Vaginismus refers to involuntary tightness of the vagina during attempted sexual intercourse, insertion of tampons into the vagina and per vaginal gynaecological examinations. It is the main cause of unconsummated relationships. The tightness of the vaginal walls is caused due to involuntary contraction of the pelvic floor muscles especially the pubococcygeus also known as the PC muscle. This reflex contraction of the muscles is an involuntary reaction that is the woman does not voluntarily or consciously control the spasm. This spasm of the muscle makes any kind of vaginal penetration especially sexual intercourse extremely painful or even impossible. It can be divided into two types primary and secondary.
Primary vaginismus: A woman is said to be suffering from primary vaginismus when she has never been able to undergo any form of vaginal penetration without pain. In such a case a woman is unable to have a sexual intercourse or even insert tampons or undergo a gynaecological examination. Any attempt to penetrate the vagina is accompanied by severe burning, pain and discomfort. A few causes which may contribute to development of primary vaginismus are urinary tract infections, vaginal yeast infections, vaginal vestibular syndrome, past history of sexual or physical abuse in the woman, witnessing any violent act related to sexuality, anxiety and fear of rupture of the hymen, stress, generalized anxiety disorder or in some cases idiopathic.
Secondary vaginismus: It is a condition in which a woman has previously attempted pain free intercourse but experience vaginismus later in life. It affects women, having temporary problems like urinary or yeast infections, birth trauma experienced after the birth of a child, menopause or surgery. Once the patient experiences pain, it is seen that the response becomes a conditioned one resulting in a progressive and continued worsening of vaginal pain and tightness on attempted intercourse. If left untreated the intensity and duration of involuntary contraction of the PC muscle worsens. As the severity worsens women may suffer from severe pain and discomfort during vaginal penetration or even tampon insertion.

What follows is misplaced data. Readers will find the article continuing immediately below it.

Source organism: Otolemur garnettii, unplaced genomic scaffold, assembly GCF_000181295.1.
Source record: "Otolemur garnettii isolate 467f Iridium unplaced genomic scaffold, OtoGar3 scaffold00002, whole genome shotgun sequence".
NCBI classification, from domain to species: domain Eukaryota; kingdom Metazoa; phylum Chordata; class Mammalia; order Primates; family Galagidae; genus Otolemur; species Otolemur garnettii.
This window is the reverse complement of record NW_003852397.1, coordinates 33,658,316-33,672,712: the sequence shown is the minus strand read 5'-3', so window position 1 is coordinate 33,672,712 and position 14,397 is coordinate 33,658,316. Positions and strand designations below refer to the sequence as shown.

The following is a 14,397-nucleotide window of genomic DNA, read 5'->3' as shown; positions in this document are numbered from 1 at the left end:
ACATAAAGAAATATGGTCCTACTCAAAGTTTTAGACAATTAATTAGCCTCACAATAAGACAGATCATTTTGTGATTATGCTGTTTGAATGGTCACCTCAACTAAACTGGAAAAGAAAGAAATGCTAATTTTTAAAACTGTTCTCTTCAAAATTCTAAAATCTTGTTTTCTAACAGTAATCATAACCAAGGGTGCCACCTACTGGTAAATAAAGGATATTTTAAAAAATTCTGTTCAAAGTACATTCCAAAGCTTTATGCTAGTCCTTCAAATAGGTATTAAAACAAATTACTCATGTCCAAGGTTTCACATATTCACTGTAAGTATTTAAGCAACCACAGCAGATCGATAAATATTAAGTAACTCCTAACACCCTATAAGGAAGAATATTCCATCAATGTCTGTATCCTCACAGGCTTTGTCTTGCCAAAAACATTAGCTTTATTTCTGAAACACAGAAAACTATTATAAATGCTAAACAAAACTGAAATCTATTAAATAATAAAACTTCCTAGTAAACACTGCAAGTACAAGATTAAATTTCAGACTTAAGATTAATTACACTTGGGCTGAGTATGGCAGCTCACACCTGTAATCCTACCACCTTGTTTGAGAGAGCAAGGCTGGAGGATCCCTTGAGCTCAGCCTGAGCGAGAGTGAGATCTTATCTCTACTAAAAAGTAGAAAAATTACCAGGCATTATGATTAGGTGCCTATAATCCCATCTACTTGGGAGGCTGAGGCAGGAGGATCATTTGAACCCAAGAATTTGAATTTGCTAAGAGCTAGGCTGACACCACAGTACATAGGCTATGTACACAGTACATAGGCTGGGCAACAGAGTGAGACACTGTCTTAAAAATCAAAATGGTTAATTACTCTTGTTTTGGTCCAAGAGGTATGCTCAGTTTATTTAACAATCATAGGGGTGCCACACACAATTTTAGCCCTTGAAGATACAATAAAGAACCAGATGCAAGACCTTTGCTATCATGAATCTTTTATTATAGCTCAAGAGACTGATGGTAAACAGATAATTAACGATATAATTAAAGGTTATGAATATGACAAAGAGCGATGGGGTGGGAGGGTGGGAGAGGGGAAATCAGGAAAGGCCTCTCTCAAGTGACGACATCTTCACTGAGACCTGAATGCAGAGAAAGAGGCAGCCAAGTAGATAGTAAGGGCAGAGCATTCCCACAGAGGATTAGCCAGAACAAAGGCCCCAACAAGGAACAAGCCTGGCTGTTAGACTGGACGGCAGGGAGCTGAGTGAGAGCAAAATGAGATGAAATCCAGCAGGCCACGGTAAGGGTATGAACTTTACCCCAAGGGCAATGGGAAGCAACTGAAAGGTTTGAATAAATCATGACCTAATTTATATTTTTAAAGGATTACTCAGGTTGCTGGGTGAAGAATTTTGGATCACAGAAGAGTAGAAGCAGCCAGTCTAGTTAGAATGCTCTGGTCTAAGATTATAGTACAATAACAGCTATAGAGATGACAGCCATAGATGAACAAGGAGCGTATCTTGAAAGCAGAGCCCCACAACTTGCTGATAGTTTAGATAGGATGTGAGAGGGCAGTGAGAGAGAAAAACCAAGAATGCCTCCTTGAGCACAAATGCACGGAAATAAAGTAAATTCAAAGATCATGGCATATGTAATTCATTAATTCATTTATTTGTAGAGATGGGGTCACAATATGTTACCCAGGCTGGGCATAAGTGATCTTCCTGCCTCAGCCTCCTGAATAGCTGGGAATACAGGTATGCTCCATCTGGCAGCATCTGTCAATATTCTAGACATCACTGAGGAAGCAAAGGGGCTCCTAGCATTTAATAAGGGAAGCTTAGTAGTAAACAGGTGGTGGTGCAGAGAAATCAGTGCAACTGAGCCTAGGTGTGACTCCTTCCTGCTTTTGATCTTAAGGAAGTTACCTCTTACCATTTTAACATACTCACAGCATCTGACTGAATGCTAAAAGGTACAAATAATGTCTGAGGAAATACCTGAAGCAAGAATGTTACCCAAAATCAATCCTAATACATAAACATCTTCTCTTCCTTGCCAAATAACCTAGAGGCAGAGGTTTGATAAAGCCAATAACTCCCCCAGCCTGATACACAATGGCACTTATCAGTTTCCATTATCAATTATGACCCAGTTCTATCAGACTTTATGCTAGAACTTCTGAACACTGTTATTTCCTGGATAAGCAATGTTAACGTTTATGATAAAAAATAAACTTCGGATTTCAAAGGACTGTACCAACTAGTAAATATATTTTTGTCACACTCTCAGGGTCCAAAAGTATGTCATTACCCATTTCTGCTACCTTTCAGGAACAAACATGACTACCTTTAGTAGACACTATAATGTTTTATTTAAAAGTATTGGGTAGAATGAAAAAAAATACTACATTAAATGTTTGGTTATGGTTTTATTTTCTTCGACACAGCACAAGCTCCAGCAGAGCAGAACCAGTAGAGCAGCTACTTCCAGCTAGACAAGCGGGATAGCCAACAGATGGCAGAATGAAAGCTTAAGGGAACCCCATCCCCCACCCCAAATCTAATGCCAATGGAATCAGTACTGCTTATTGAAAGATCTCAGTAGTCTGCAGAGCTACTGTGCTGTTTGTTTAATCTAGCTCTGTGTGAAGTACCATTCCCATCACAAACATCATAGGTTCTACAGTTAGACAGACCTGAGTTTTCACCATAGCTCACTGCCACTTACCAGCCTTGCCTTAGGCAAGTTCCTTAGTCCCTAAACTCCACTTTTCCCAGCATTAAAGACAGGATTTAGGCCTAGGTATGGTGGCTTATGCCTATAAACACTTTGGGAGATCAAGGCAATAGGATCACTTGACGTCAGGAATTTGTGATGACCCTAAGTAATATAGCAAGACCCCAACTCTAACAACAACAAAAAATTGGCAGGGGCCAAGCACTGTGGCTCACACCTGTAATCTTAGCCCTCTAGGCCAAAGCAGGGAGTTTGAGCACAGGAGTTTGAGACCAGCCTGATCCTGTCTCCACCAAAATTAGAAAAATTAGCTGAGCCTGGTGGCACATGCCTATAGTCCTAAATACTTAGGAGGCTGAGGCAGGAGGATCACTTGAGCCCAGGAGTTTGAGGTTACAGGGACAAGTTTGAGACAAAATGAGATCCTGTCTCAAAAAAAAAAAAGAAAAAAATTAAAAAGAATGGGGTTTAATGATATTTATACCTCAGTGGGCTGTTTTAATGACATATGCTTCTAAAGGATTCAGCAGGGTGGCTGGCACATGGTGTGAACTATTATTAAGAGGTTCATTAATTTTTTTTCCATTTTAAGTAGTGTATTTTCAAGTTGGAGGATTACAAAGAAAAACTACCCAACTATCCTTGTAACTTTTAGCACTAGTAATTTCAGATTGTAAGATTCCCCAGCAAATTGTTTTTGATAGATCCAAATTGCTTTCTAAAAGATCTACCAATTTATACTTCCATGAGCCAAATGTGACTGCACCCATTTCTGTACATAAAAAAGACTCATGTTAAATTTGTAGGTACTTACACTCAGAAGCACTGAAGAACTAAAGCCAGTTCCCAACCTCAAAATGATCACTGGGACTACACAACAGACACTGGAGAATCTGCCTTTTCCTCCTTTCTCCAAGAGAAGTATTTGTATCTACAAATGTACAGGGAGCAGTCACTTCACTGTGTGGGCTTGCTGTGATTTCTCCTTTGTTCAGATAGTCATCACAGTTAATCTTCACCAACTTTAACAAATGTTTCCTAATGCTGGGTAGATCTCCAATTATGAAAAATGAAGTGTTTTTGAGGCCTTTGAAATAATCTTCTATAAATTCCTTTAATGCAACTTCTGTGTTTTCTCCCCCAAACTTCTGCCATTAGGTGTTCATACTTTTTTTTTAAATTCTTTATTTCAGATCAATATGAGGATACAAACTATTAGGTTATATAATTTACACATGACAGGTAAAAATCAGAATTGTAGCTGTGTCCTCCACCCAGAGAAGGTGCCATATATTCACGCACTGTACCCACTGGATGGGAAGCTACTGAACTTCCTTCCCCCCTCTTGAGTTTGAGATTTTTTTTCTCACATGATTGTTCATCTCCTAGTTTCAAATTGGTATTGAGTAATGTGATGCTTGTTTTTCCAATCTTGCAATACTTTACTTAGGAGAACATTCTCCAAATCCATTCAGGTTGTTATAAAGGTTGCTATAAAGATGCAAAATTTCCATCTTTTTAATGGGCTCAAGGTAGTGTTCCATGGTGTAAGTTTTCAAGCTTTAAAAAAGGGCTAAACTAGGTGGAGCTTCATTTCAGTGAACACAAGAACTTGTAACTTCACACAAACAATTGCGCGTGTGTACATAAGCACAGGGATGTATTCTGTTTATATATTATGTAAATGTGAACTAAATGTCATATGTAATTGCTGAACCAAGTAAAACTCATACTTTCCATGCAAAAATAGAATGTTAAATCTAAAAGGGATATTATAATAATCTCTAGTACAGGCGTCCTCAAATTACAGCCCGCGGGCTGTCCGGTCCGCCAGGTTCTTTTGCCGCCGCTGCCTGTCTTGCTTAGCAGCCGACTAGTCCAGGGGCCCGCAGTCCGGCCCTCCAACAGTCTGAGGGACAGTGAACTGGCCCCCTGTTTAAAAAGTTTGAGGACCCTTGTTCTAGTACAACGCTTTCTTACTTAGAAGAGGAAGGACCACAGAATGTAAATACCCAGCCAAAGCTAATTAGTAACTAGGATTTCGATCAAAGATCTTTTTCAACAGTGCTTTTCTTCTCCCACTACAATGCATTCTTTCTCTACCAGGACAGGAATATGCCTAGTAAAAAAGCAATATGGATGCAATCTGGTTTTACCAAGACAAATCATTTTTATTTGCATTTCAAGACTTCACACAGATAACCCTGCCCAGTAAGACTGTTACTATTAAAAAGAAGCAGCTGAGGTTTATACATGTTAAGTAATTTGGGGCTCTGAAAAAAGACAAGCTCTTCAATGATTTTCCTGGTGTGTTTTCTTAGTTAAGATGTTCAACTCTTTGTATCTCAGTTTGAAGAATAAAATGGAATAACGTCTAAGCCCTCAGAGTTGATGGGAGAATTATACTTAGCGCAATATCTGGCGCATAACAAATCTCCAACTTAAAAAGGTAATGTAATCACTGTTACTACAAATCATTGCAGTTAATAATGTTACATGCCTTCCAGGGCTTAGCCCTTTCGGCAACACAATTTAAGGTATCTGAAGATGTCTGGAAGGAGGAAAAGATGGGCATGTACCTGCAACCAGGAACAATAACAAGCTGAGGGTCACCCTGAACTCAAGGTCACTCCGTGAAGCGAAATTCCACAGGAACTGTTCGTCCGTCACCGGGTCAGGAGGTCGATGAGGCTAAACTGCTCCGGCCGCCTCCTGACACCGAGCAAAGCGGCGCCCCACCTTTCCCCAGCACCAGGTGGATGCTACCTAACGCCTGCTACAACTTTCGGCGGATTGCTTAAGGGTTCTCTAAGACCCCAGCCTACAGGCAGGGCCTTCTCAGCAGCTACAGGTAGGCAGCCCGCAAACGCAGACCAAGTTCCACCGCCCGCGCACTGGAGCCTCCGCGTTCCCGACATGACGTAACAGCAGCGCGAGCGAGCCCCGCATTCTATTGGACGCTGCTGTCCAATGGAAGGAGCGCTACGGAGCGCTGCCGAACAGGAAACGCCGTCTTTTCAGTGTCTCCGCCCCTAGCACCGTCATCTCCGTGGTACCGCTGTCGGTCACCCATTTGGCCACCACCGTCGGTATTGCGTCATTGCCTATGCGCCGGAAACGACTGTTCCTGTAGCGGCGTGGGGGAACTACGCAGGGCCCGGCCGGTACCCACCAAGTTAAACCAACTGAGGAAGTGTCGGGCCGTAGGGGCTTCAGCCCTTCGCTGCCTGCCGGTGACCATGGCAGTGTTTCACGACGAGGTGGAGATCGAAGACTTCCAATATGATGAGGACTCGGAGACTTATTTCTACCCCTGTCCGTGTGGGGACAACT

Treatment: There are a variety of causes that contribute to development of vaginismus. However an individualized approach must be used in each and every case. The treatment can be divided into physical and psychological. Physical treatment involves usage of probes of different sizes. Vaginal probes are introduced into the woman’s vagina under the guidance of a doctor or a nurse. The probes are introduced usually with her own hand so that she can physically control the rate of insertion and eventually overcome her fear of penetration. Most cases of primary vaginismus are due to some traumatic experience in the past, notions of sex being wrong or morally incorrect especially seen among those having a strict religious upbringing, fear and anxiety of painful intercourse or a history of sexual abuse or traumatic physical abuse in childhood. Hence in such patients it is important to address these psychological aspects of the problem. Emotional issues and psychological problems are more important to be addressed in primary vaginismus, while those suffering from secondary vaginismus may rely on a physical than psychological treatment.
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